UAW Launches Strike Following President’s Implication in Corruption Scandal

UAW Launches Strike Following President’s Implication in Corruption Scandal

DETROIT, MI-CIRCA OCTOBER, 2015: United Auto Workers (UAW) world headquarters in Detroit. The building is also known as “Solidarity House”. – Image

By LaborPains.org Team

Nearly 50,000 members of the United Auto Workers (UAW) traded in their work uniforms for picket signs on Monday morning as part of the union’s strike against General Motors.

UAW Vice President Terry Dittes said the strike “is the union’s last resort but is needed because the sides are far apart in negotiating a new four-year contract.” But the strike’s convenient timing suggests the decision had less to do with the union’s dissatisfaction over contract negotiations, and more to do with the growing corruption scandal surrounding the UAW.

Until now, current union President Gary Jones had escaped any formal scrutiny in the ongoing federal investigation at the union. But just last week, the US District Court of Eastern Michigan unsealed a criminal complaint which indicted UAW Region 5 Director Vance Pearson and implicated UAW President Gary Jones as a co-conspirator.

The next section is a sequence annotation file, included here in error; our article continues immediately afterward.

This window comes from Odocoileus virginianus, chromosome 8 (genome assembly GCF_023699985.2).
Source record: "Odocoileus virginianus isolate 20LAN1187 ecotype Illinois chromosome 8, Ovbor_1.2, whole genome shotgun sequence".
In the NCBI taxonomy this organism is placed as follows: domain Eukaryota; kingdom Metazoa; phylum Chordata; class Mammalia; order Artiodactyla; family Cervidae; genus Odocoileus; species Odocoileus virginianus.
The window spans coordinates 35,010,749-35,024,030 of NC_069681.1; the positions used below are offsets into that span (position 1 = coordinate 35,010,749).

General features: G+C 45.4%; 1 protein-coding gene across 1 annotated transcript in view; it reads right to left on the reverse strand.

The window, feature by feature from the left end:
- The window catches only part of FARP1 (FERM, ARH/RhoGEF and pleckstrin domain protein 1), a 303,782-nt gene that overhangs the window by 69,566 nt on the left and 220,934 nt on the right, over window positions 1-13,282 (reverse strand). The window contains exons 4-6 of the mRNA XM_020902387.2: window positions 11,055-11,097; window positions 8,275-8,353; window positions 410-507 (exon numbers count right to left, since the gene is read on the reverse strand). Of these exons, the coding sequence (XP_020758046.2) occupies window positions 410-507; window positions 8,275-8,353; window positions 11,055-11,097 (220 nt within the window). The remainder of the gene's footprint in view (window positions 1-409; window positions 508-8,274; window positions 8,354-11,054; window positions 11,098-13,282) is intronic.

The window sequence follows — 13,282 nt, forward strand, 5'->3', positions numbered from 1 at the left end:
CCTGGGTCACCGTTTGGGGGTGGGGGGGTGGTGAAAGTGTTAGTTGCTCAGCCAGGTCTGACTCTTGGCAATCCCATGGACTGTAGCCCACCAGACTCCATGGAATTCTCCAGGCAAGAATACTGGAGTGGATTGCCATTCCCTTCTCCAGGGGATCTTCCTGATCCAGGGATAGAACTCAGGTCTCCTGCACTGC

Pearson and other officials, including Jones, are charged with embezzling over one million dollars in members’ dues. To mask their crimes, Jones apparently directed UAW Region 5 officials to set up a “Master Account” with the hotel where their annual conference was held.

In one particularly damning example, former Vice President Norwood Jewell hosted two parties totaling over $50,000. Included at these parties were thousands of dollars of ultra-premium liquor, cigars, and provocatively dressed “kandy girls” to light the cigars of the unions officials.

Given the new information about Jones’ involvement, it’s a wonder he survived the recent attempt to remove him from office. But it makes the call to strike that followed almost immediately after — shutting down 33 manufacturing plants in nine states — even more suspicious.

It seems the UAW will stop at nothing to distract the public from the union’s “culture of corruption” — even if it means jeopardizing the livelihoods of thousands of auto workers.

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